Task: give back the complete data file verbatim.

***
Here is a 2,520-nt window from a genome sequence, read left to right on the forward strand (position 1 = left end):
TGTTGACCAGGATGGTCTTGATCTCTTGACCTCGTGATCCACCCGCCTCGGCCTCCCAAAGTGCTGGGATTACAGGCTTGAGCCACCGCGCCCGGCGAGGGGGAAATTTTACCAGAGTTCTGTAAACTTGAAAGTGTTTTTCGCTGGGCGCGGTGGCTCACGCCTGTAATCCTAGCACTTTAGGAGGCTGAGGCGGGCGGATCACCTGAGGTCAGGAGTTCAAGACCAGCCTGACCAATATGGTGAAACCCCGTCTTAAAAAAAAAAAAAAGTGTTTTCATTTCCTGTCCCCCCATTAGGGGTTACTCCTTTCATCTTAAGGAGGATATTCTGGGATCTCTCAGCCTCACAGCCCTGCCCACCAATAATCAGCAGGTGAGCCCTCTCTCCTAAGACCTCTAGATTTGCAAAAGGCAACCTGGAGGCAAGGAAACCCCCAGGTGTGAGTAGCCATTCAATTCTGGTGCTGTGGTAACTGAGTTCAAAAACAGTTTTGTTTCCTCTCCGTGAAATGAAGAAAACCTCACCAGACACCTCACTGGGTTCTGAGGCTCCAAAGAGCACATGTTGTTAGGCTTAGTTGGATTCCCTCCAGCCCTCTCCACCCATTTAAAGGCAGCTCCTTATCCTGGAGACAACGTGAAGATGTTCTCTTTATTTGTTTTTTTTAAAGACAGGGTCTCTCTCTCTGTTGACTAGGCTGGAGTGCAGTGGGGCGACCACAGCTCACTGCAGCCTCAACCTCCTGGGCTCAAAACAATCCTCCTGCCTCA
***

Here is a 2,520-nt window from a genome sequence, read left to right on the forward strand (position 1 = left end):
TGTTGACCAGGATGGTCTTGATCTCTTGACCTCGTGATCCACCCGCCTCGGCCTCCCAAAGTGCTGGGATTACAGGCTTGAGCCACCGCGCCCGGCGAGGGGGAAATTTTACCAGAGTTCTGTAAACTTGAAAGTGTTTTTCGCTGGGCGCGGTGGCTCACGCCTGTAATCCTAGCACTTTAGGAGGCTGAGGCGGGCGGATCACCTGAGGTCAGGAGTTCAAGACCAGCCTGACCAATATGGTGAAACCCCGTCTTAAAAAAAAAAAAAAGTGTTTTCATTTCCTGTCCCCCCATTAGGGGTTACTCCTTTCATCTTAAGGAGGATATTCTGGGATCTCTCAGCCTCACAGCCCTGCCCACCAATAATCAGCAGGTGAGCCCTCTCTCCTAAGACCTCTAGATTTGCAAAAGGCAACCTGGAGGCAAGGAAACCCCCAGGTGTGAGTAGCCATTCAATTCTGGTGCTGTGGTAACTGAGTTCAAAAACAGTTTTGTTTCCTCTCCGTGAAATGAAGAAAACCTCACCAGACACCTCACTGGGTTCTGAGGCTCCAAAGAGCACATGTTGTTAGGCTTAGTTGGATTCCCTCCAGCCCTCTCCACCCATTTAAAGGCAGCTCCTTATCCTGGAGACAACGTGAAGATGTTCTCTTTATTTGTTTTTTTTAAAGACAGGGTCTCTCTCTCTGTTGACTAGGCTGGAGTGCAGTGGGGCGACCACAGCTCACTGCAGCCTCAACCTCCTGGGCTCAAAACAATCCTCCTGCCTCA